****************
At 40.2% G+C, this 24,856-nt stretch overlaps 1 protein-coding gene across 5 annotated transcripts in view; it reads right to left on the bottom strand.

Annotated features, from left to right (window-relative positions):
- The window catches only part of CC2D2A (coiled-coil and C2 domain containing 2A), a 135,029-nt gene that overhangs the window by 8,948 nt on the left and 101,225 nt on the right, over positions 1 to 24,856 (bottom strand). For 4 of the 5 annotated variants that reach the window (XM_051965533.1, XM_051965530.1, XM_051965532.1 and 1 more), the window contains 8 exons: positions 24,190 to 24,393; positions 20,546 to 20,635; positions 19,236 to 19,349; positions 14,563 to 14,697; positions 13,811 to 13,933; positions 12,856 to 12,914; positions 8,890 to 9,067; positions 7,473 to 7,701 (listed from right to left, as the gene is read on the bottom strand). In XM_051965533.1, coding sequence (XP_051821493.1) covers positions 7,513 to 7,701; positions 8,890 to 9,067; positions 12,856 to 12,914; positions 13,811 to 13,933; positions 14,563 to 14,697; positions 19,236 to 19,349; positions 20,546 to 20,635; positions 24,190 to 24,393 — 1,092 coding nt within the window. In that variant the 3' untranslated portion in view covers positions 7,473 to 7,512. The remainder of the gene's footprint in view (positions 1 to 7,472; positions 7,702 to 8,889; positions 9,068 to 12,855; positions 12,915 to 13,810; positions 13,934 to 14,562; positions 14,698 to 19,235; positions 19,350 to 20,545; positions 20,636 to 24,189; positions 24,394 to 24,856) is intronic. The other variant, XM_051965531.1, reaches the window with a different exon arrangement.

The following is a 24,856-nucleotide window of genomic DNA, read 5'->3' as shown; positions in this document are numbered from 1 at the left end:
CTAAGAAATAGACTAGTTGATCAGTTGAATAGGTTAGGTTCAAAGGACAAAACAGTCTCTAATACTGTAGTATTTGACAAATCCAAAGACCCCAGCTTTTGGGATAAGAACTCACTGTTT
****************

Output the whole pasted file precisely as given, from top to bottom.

At 40.2% G+C, this 24,856-nt stretch overlaps 1 protein-coding gene across 5 annotated transcripts in view; it reads right to left on the bottom strand.

Annotated features, from left to right (window-relative positions):
- The window catches only part of CC2D2A (coiled-coil and C2 domain containing 2A), a 135,029-nt gene that overhangs the window by 8,948 nt on the left and 101,225 nt on the right, over positions 1 to 24,856 (bottom strand). For 4 of the 5 annotated variants that reach the window (XM_051965533.1, XM_051965530.1, XM_051965532.1 and 1 more), the window contains 8 exons: positions 24,190 to 24,393; positions 20,546 to 20,635; positions 19,236 to 19,349; positions 14,563 to 14,697; positions 13,811 to 13,933; positions 12,856 to 12,914; positions 8,890 to 9,067; positions 7,473 to 7,701 (listed from right to left, as the gene is read on the bottom strand). In XM_051965533.1, coding sequence (XP_051821493.1) covers positions 7,513 to 7,701; positions 8,890 to 9,067; positions 12,856 to 12,914; positions 13,811 to 13,933; positions 14,563 to 14,697; positions 19,236 to 19,349; positions 20,546 to 20,635; positions 24,190 to 24,393 — 1,092 coding nt within the window. In that variant the 3' untranslated portion in view covers positions 7,473 to 7,512. The remainder of the gene's footprint in view (positions 1 to 7,472; positions 7,702 to 8,889; positions 9,068 to 12,855; positions 12,915 to 13,810; positions 13,934 to 14,562; positions 14,698 to 19,235; positions 19,350 to 20,545; positions 20,636 to 24,189; positions 24,394 to 24,856) is intronic. The other variant, XM_051965531.1, reaches the window with a different exon arrangement.

The following is a 24,856-nucleotide window of genomic DNA, read 5'->3' as shown; positions in this document are numbered from 1 at the left end:
CTAAGAAATAGACTAGTTGATCAGTTGAATAGGTTAGGTTCAAAGGACAAAACAGTCTCTAATACTGTAGTATTTGACAAATCCAAAGACCCCAGCTTTTGGGATAAGAACTCACTGTTT